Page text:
- Hot-dip galvanization: In this process, zinc is applied to steel or iron in a molten bath. Zinc galvanization has several protective properties. Firstly, it creates a patina, which seals both the zinc and the iron or steel below. Secondly, it is more “active” than the metals it is applied to. Over the life of a galvanized steel object, the zinc acts as the “sacrificial anode.” As it degrades, it protects and slows the corrosion of the steel underneath, even should that steel be exposed.
- Electroplating: Electroplating is a process of depositing a thin layer of metal onto the surface of an object through an electrochemical reaction. It involves immersing both the object to be plated (known as the substrate) and a metal electrode into an electrolyte solution. By applying an electric current, metal ions from the electrode are attracted to the substrate, where they form a metallic coating. This causes electrical bonding that is uniform and unbroken over the surface of the metal.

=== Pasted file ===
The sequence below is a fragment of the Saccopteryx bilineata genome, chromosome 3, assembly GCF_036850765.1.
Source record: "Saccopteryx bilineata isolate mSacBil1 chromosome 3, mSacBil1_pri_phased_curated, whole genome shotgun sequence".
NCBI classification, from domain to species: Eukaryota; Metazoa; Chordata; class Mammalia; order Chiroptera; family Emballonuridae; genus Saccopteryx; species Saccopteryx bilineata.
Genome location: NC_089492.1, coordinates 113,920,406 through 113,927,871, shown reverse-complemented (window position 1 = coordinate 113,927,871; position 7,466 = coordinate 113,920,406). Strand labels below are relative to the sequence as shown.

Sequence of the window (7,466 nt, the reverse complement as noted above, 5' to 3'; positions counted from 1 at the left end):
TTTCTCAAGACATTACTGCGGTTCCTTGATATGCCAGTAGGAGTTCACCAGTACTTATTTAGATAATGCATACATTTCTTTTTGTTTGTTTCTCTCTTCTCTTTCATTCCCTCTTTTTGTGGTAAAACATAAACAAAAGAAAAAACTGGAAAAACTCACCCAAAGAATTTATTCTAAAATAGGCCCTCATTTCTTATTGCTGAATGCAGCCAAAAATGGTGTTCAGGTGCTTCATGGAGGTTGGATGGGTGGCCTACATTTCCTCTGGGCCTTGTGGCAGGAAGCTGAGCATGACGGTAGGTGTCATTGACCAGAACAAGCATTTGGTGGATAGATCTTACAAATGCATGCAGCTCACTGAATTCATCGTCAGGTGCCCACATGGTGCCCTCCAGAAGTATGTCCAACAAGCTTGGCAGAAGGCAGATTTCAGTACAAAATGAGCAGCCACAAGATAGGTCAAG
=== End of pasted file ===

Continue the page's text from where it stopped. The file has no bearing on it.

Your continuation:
- Powder-coat: Powder coating is a dry finishing process in which a fine powder composed of resin, pigment, and additives is electrostatically applied onto a surface of the object. The powder is then cured through heat, forming a tough, protective, and visually appealing coating. The coat will maintain luster for years, providing superior protection and requiring minimal upkeep.